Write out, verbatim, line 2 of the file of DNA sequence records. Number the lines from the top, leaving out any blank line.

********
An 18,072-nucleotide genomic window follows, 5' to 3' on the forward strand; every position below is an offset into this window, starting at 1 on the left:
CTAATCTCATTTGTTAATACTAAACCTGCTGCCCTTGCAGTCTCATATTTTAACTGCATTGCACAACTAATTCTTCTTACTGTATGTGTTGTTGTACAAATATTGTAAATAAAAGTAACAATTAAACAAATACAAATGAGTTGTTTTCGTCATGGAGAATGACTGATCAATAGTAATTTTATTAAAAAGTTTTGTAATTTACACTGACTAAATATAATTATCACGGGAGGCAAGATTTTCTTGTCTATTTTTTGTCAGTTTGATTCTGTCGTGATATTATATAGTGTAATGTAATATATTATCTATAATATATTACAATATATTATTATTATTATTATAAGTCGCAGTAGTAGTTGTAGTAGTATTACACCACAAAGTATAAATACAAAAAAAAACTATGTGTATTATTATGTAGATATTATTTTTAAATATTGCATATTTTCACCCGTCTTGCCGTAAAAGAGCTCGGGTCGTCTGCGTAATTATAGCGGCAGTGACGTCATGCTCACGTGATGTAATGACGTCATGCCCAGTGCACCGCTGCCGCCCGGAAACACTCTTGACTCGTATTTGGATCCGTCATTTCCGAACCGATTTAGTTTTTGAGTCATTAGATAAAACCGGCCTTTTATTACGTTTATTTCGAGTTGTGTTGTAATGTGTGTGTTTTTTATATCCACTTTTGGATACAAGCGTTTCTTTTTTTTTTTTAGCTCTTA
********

CTAATCTCATTTGTTAATACTAAACCTGCTGCCCTTGCAGTCTCATATTTTAACTGCATTGCACAACTAATTCTTCTTACTGTATGTGTTGTTGTACAAATATTGTAAATAAAAGTAACAATTAAACAAATACAAATGAGTTGTTTTCGTCATGGAGAATGACTGATCAATAGTAATTTTATTAAAAAGTTTTGTAATTTACACTGACTAAATATAATTATCACGGGAGGCAAGATTTTCTTGTCTATTTTTTGTCAGTTTGATTCTGTCGTGATATTATATAGTGTAATGTAATATATTATCTATAATATATTACAATATATTATTATTATTATTATAAGTCGCAGTAGTAGTTGTAGTAGTATTACACCACAAAGTATAAATACAAAAAAAAACTATGTGTATTATTATGTAGATATTATTTTTAAATATTGCATATTTTCACCCGTCTTGCCGTAAAAGAGCTCGGGTCGTCTGCGTAATTATAGCGGCAGTGACGTCATGCTCACGTGATGTAATGACGTCATGCCCAGTGCACCGCTGCCGCCCGGAAACACTCTTGACTCGTATTTGGATCCGTCATTTCCGAACCGATTTAGTTTTTGAGTCATTAGATAAAACCGGCCTTTTATTACGTTTATTTCGAGTTGTGTTGTAATGTGTGTGTTTTTTATATCCACTTTTGGATACAAGCGTTTCTTTTTTTTTTTTAGCTCTTA